For simplicity, take only the three PCM pulse groups 22A-22C for illustration. During encoding prior to transmission, the digital values of the PCM pulse groups 22A-22C are consecutively fed to a linear predictor (LP) module. The resultant output is a set of frequency values, also called a “LP filter” or simply “filter” which basically represents the spectral content of the pulse groups 22A-22C. The LP filter is then quantized.

The LP module generates an approximation of the spectral representation of the PCM pulse groups 22A-22C. As such, during the predicting process, errors or residual values are introduced. The residual values are mapped to a codebook which carries entries of various combinations available for close matching of the coded digital values of the PCM pulse groups 22A-22C. The best fitted values in the codebook are mapped. The mapped values are the values to be transmitted. The overall process is called time-domain linear prediction (TDLP).

Thus, using the CELP method in telecommunications, the encoder (not shown) merely has to generate the LP filters and the mapped codebook values. The transmitter needs only to transmit the LP filters and the mapped codebook values, instead of the individually coded PCM pulse values as in the a- and μ-law encoders mentioned above. Consequently, substantial amount of communication channel bandwidth can be saved.

On the receiver end, it also has a codebook similar to that in the transmitter. The decoder (not shown) in the receiver, relying on the same codebook, merely has to reverse the encoding process as aforementioned. Along with the received LP filters, the time-varying signal x(t) can be recovered.

Heretofore, many of the known speech coding schemes, such as the CELP scheme mentioned above, are based on the assumption that the signals being coded are short-time stationary. That is, the schemes are based on the premise that frequency contents of the coded frames are stationary and can be approximated by simple (all-pole) filters and some input representation in exciting the filters. The various TDLP algorithms in arriving at the codebooks as mentioned above are based on such a model. Nevertheless, voice patterns among individuals can be very different. Non-human audio signals, such as sounds emanated from various musical instruments, are also distinguishably different from that of the human counterparts. Furthermore, in the CELP process as described above, to expedite real-time signal processing, a short time frame is normally chosen. More specifically, as shown in FIG. 1, to reduce algorithmic delays in the mapping of the values of the PCM pulse groups, such as 22A-22C, to the corresponding entries of vectors in the codebook, a short time window 22 is defined, for example 20 ms as shown in FIG. 1. However, derived spectral or formant information from each frame is mostly common and can be shared among other frames. Consequently, the formant information is more or less repetitively sent through the communication channels, in a manner not in the best interest for bandwidth conservation.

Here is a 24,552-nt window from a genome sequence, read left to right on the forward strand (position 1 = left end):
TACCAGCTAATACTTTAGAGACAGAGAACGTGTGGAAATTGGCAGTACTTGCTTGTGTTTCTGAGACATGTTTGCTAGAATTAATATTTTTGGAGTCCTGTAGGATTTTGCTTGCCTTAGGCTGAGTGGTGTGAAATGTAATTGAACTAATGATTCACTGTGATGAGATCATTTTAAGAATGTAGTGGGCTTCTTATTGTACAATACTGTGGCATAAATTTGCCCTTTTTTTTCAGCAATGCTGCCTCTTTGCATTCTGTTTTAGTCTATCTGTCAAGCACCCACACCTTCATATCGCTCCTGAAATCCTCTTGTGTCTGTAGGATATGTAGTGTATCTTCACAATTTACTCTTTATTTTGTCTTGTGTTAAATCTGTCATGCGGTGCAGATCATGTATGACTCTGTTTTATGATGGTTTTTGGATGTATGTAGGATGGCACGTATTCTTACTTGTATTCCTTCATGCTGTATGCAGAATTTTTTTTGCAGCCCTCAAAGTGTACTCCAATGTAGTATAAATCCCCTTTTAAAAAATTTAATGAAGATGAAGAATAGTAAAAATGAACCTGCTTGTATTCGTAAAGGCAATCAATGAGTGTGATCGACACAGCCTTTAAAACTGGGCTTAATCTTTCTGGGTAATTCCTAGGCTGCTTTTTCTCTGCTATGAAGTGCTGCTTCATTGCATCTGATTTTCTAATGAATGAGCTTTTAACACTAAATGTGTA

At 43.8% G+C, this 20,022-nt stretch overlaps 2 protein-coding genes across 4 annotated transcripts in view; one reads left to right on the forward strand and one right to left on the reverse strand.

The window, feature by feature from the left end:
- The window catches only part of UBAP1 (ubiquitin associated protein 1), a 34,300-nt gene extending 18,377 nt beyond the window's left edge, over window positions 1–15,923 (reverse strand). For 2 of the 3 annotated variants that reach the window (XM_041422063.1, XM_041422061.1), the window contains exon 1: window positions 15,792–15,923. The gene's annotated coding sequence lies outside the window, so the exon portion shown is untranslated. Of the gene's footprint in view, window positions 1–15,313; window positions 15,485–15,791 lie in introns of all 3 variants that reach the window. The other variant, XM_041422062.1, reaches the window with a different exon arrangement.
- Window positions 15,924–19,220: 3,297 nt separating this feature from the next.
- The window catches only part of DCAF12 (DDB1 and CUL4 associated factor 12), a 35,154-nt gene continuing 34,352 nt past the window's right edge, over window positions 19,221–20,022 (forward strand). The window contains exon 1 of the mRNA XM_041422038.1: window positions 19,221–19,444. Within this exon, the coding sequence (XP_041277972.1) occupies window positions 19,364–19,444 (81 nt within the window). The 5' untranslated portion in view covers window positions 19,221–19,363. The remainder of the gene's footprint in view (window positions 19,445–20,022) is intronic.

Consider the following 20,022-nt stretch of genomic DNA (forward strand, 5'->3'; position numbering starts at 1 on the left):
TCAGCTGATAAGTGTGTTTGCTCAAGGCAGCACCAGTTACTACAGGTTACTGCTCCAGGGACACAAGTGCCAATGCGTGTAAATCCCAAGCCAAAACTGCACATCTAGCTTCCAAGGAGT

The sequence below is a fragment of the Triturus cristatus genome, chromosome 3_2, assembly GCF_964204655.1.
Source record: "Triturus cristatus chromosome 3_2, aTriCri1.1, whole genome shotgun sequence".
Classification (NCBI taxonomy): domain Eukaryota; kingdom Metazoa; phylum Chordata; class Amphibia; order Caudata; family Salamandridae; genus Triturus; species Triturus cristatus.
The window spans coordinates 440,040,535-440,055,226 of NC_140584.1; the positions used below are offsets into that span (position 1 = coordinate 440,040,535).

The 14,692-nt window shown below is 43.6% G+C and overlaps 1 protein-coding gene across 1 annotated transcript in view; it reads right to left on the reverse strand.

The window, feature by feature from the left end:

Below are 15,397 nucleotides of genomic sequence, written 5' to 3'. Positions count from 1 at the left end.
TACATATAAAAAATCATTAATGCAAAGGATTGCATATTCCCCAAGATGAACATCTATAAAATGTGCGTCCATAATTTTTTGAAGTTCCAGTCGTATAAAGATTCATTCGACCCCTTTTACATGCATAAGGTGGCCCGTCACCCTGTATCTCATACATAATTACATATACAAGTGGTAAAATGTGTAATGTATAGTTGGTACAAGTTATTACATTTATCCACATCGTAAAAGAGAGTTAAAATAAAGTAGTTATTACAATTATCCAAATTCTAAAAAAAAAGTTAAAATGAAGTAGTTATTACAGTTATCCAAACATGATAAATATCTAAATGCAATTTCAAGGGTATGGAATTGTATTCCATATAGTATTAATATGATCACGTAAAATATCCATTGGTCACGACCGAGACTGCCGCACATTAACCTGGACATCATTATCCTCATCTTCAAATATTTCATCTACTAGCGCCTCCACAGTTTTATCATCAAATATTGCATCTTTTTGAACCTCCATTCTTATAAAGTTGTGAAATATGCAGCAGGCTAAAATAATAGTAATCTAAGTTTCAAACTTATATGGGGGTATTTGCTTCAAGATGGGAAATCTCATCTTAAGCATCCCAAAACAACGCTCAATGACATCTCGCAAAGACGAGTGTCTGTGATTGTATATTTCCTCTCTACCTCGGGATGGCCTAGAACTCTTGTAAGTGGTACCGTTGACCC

Accordingly, there is a need to provide a coding and decoding scheme with improved preservation of signal quality, applicable not only to human speeches but also to a variety of other sounds, and further for efficient utilization of channel resources.

SUMMARY

In an apparatus and method, a time-varying signal is partitioned into frames and each frame is encoded via a frequency domain linear prediction (FDLP) scheme to arrive at an all-pole model carrying spectral information of the signal in multiple sub-bands. A residual signal resulted from the scheme is estimated in the multiple sub-bands. Quantized values of all the sub-bands in all the frames of the all-pole model and the residual signal are packetized as encoded signals suitable for transmission or storage. To reconstruct the time-varying signal, the encoded signal is decoded. The decoding process is in essence the reverse of the encoding process.